Top Sailing Spots To Explore Across The Bellarine Peninsula
While the Bellarine Peninsula has always been a popular destination for tourists to visit and locals to enjoy, it still manages to fly under the radar in comparison to some of Victoria’s other coastal hotspots. Which is understandable. Mention Port Phillip Bay and everyone immediately thinks of Melbourne — Australia’s cultural juggernaut. And though you could spend countless days exploring that wonderful city, only a short trip to the southwest will bring you to the Bellarine Peninsula. Yes, you can reach it by car. But it’s much more fun to explore by boat. Maybe you already have this in mind? Maybe you’ve begun taking note of businesses or websites that boast a range of yachts for sale? Choosing your vessel, though, is only half the challenge when it comes to planning a sailing expedition. The other half is choosing where to sail. To help spark your imagination, here are the top sailing spots to explore right here at home — across the beautiful Bellarine Peninsula.
Attend the Festival of Sails in Geelong
Technically, Geelong is not on the Bellarine Peninsula. It’s around the corner, in Corio Bay. We’re prepared to break our own rules for one time only. That time is Summer, late January, when Geelong hosts the Festival of Sails, Australia’s largest regatta. And what could be more fun than watching it unfold from the water rather than hustling with the crowds on land?Of course, if you’ve planned your trip well in advance and fancy your chances, you can enter the regatta. If not, make sure you do set foot on land, as the festival is more than just a race. With a multi-stage music festival happening alongside, it’d be rude not to make an appearance.
Swim with seals and dolphins in Queenscliff
Alright, we’re back on track. If you’ve just attended the regatta, the next place you should consider is Queenscliff. Dock your boat at the harbour and immerse yourself in this town’s quaint mix of the old and the new. For all you avid historians, there’s the military museum, Fort Queenscliff, and for the foodie, there’s places like Piknik and 360Q. In our opinion, though, the most enjoyable activity to do from Queenscliff is to take the Seal and Dolphin Swim Tour. With the world-renowned Port Phillip Heads Marine National Park as your host for the day, it’s the kind of adventure everyone loves, no matter how comfortable you feel in the ocean. From brushing up on your snorkelling skills at Popes Eye Marine Reserve to hanging out with Australian Fur Seals at Chinaman’s Hat to ending the day swimming along dolphins, it’ll take some special to top this tour as your favourite moment of the trip.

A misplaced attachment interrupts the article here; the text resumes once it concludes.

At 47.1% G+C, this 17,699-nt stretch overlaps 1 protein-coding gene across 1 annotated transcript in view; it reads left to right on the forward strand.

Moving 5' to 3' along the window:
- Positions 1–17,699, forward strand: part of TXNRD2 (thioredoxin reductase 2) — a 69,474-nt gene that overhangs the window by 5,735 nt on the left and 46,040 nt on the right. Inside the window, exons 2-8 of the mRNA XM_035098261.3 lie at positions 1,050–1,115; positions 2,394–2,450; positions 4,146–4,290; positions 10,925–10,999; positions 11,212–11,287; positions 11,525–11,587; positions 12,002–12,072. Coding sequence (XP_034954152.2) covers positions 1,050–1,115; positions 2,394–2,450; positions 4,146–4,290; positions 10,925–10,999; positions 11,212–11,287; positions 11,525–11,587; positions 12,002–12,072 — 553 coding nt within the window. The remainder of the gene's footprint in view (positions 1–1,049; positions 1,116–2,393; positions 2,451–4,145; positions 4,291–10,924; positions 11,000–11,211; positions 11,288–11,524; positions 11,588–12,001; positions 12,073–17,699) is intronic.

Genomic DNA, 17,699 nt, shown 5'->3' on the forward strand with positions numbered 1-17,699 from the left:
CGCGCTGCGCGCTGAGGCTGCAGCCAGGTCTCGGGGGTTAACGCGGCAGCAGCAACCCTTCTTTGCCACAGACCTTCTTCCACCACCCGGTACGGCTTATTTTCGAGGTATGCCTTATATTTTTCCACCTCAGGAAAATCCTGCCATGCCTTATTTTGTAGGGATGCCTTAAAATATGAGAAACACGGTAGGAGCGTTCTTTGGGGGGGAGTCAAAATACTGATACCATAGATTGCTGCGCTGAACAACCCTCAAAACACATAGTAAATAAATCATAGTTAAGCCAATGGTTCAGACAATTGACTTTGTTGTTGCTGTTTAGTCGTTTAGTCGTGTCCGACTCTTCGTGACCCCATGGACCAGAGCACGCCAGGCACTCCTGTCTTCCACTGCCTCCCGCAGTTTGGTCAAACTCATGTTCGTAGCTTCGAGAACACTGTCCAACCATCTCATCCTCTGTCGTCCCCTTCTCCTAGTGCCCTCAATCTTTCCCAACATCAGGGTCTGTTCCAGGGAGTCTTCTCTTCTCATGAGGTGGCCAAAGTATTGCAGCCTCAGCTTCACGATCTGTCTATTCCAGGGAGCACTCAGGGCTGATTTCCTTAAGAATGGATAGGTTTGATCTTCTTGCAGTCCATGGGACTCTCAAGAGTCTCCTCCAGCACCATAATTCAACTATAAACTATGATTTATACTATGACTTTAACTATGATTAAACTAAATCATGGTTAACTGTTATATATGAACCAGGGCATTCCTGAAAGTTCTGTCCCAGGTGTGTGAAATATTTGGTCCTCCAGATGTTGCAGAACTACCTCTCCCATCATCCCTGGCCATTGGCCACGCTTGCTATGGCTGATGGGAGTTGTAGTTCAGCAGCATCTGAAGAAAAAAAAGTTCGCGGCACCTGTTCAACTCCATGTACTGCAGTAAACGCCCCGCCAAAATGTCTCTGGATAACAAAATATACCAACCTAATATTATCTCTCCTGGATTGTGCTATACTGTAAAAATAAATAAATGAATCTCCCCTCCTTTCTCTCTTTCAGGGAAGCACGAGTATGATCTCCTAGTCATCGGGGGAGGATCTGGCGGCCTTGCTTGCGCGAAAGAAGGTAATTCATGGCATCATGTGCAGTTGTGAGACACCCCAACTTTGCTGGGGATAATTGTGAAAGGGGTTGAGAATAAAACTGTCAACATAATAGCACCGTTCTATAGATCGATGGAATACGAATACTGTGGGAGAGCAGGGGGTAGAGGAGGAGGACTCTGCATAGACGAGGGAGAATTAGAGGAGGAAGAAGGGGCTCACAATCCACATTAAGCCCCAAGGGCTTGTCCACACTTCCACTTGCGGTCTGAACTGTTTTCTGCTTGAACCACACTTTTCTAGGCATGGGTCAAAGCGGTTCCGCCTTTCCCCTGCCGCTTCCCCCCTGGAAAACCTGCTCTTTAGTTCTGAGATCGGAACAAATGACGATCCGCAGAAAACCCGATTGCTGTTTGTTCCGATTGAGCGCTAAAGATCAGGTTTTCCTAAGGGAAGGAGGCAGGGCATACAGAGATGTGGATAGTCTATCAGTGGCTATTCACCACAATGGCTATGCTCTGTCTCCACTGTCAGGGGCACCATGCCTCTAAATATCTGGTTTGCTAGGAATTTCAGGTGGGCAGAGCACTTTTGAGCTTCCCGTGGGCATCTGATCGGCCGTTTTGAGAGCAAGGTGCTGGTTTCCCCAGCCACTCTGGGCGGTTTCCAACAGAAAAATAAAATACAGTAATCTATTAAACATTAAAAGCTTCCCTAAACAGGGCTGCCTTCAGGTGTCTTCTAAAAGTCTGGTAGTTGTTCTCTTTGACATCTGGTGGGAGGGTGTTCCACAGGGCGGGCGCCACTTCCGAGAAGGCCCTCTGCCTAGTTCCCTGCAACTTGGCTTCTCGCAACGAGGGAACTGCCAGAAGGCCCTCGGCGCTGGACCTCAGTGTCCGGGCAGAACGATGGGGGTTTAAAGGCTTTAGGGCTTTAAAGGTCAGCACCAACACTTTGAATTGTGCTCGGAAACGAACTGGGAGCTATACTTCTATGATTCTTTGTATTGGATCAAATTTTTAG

Perfect your selfie at the lighthouse in Point Lonsdale
Next up is Point Lonsdale, a literal step next door from Queenscliff. This hamlet offers much of the same relaxed vibes, so it makes sense to visit them both in the same trip. Though it is small, Point Londsdale still offers plenty. You can swim and fish in the calmer bayside waters or surf on the Bass Strait side. If you’re leaning toward more relaxing activities, make a tour of the historic Point Lonsdale lighthouse the centrepiece of your visit. The lighthouse famously guided ships through the treacherous entrance to Port Phillip Bay—known as ‘The Rip’—for well over a century. These days, it’s happy to be the perfect backdrop to your latest Instagram post.
Visit Basils Farm in Swan Bay
Across the bay from Queenscliff and Swan Island—still on the Bellarine side—is Swan Bay. While tiny in size—the locality boasts less than 100 residents—it’s home to Basils Farm, an artisan winery that’s a delight for both the eye and the stomach. If eating dishes made from local, seasonal produce is your thing—honestly, don’t be alarmed if you see kitchen staff foraging in the farm’s potager garden for the ingredients to make your lunch—make sure you make room in your Bellarine itinerary for Swan Bay.
The Bellarine is just the beginning
Again, we’re breaking the rules. And again, we can justify it. Travelling should be an open book, with the next adventure a turn of the page away. This is very much the case with the Bellarine Peninsula. Once you’ve experienced everything this region has to offer—and it has much more to offer, trust us—you’ll want to set sail and explore the rest of Port Phillip Bay and the surrounding regions. From the Mornington Peninsula across the bay to the Great Ocean Road to the Gippsland Lakes, there’s more than enough to keep your salty crew happy. The beauty of sailing as means of exploration is the freedom it gives you. Yes, there’s maritime traffic, and yes, Port Phillip is a busy bay, but really, few things are as satisfying as striking out toward someplace new with the wind in your hair and the scent of saltwater gracing your nose. It’s romantic and exhilarating. The only downside—and we use that term loosely—is that once you catch the sailing bug, it’s near-impossible to shake. Don’t say we didn’t warn you.